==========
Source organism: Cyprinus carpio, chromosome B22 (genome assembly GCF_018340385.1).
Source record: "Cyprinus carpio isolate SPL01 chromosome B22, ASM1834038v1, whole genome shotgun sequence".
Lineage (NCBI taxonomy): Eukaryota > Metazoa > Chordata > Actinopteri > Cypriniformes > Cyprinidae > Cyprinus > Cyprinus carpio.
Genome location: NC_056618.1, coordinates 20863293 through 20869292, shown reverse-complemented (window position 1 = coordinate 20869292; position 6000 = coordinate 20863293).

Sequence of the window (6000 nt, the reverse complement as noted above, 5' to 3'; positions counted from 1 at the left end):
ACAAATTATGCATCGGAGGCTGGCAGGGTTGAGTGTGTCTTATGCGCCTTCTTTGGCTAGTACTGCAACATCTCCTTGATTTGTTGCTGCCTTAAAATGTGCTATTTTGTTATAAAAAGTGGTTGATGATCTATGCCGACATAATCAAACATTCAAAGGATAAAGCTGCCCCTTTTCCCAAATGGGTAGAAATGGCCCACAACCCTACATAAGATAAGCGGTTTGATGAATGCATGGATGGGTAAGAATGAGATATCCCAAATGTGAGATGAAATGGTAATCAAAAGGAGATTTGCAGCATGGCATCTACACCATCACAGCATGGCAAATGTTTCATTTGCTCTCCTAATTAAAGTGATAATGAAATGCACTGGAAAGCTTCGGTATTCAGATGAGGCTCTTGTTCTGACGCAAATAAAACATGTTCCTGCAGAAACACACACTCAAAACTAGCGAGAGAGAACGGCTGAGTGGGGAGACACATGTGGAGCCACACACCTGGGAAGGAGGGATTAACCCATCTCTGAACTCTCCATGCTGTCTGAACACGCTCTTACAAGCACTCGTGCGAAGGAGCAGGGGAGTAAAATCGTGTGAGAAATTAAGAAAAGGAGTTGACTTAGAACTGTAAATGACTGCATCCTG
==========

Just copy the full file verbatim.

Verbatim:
Source organism: Cyprinus carpio, chromosome B22 (genome assembly GCF_018340385.1).
Source record: "Cyprinus carpio isolate SPL01 chromosome B22, ASM1834038v1, whole genome shotgun sequence".
Lineage (NCBI taxonomy): Eukaryota > Metazoa > Chordata > Actinopteri > Cypriniformes > Cyprinidae > Cyprinus > Cyprinus carpio.
Genome location: NC_056618.1, coordinates 20863293 through 20869292, shown reverse-complemented (window position 1 = coordinate 20869292; position 6000 = coordinate 20863293).

Sequence of the window (6000 nt, the reverse complement as noted above, 5' to 3'; positions counted from 1 at the left end):
ACAAATTATGCATCGGAGGCTGGCAGGGTTGAGTGTGTCTTATGCGCCTTCTTTGGCTAGTACTGCAACATCTCCTTGATTTGTTGCTGCCTTAAAATGTGCTATTTTGTTATAAAAAGTGGTTGATGATCTATGCCGACATAATCAAACATTCAAAGGATAAAGCTGCCCCTTTTCCCAAATGGGTAGAAATGGCCCACAACCCTACATAAGATAAGCGGTTTGATGAATGCATGGATGGGTAAGAATGAGATATCCCAAATGTGAGATGAAATGGTAATCAAAAGGAGATTTGCAGCATGGCATCTACACCATCACAGCATGGCAAATGTTTCATTTGCTCTCCTAATTAAAGTGATAATGAAATGCACTGGAAAGCTTCGGTATTCAGATGAGGCTCTTGTTCTGACGCAAATAAAACATGTTCCTGCAGAAACACACACTCAAAACTAGCGAGAGAGAACGGCTGAGTGGGGAGACACATGTGGAGCCACACACCTGGGAAGGAGGGATTAACCCATCTCTGAACTCTCCATGCTGTCTGAACACGCTCTTACAAGCACTCGTGCGAAGGAGCAGGGGAGTAAAATCGTGTGAGAAATTAAGAAAAGGAGTTGACTTAGAACTGTAAATGACTGCATCCTG